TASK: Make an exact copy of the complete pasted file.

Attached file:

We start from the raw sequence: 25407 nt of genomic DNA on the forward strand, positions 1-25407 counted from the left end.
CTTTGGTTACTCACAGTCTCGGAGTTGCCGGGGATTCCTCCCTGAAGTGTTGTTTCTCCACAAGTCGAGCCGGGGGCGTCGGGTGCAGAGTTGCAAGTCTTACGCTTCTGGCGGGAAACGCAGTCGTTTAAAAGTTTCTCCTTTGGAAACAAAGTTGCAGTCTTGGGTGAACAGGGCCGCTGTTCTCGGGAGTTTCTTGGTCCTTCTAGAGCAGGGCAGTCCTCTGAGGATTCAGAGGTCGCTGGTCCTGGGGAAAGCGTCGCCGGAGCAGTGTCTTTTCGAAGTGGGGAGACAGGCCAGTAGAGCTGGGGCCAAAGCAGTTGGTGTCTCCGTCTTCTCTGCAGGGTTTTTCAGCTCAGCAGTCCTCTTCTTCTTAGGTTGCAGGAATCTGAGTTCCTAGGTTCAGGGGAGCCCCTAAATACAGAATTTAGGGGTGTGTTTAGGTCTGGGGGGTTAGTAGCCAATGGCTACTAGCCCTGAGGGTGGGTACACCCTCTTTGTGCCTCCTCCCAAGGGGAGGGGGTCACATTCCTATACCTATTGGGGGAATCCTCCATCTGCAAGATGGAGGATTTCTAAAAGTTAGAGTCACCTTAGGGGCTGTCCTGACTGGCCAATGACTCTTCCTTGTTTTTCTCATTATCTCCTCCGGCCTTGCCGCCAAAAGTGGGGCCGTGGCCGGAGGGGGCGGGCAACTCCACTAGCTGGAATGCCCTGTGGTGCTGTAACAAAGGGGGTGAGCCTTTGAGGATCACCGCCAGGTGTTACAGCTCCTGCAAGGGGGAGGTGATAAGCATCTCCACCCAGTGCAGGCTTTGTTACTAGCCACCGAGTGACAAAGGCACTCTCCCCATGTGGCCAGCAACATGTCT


We start from the raw sequence: 25407 nt of genomic DNA on the forward strand, positions 1-25407 counted from the left end.
CTTTGGTTACTCACAGTCTCGGAGTTGCCGGGGATTCCTCCCTGAAGTGTTGTTTCTCCACAAGTCGAGCCGGGGGCGTCGGGTGCAGAGTTGCAAGTCTTACGCTTCTGGCGGGAAACGCAGTCGTTTAAAAGTTTCTCCTTTGGAAACAAAGTTGCAGTCTTGGGTGAACAGGGCCGCTGTTCTCGGGAGTTTCTTGGTCCTTCTAGAGCAGGGCAGTCCTCTGAGGATTCAGAGGTCGCTGGTCCTGGGGAAAGCGTCGCCGGAGCAGTGTCTTTTCGAAGTGGGGAGACAGGCCAGTAGAGCTGGGGCCAAAGCAGTTGGTGTCTCCGTCTTCTCTGCAGGGTTTTTCAGCTCAGCAGTCCTCTTCTTCTTAGGTTGCAGGAATCTGAGTTCCTAGGTTCAGGGGAGCCCCTAAATACAGAATTTAGGGGTGTGTTTAGGTCTGGGGGGTTAGTAGCCAATGGCTACTAGCCCTGAGGGTGGGTACACCCTCTTTGTGCCTCCTCCCAAGGGGAGGGGGTCACATTCCTATACCTATTGGGGGAATCCTCCATCTGCAAGATGGAGGATTTCTAAAAGTTAGAGTCACCTTAGGGGCTGTCCTGACTGGCCAATGACTCTTCCTTGTTTTTCTCATTATCTCCTCCGGCCTTGCCGCCAAAAGTGGGGCCGTGGCCGGAGGGGGCGGGCAACTCCACTAGCTGGAATGCCCTGTGGTGCTGTAACAAAGGGGGTGAGCCTTTGAGGATCACCGCCAGGTGTTACAGCTCCTGCAAGGGGGAGGTGATAAGCATCTCCACCCAGTGCAGGCTTTGTTACTAGCCACCGAGTGACAAAGGCACTCTCCCCATGTGGCCAGCAACATGTCT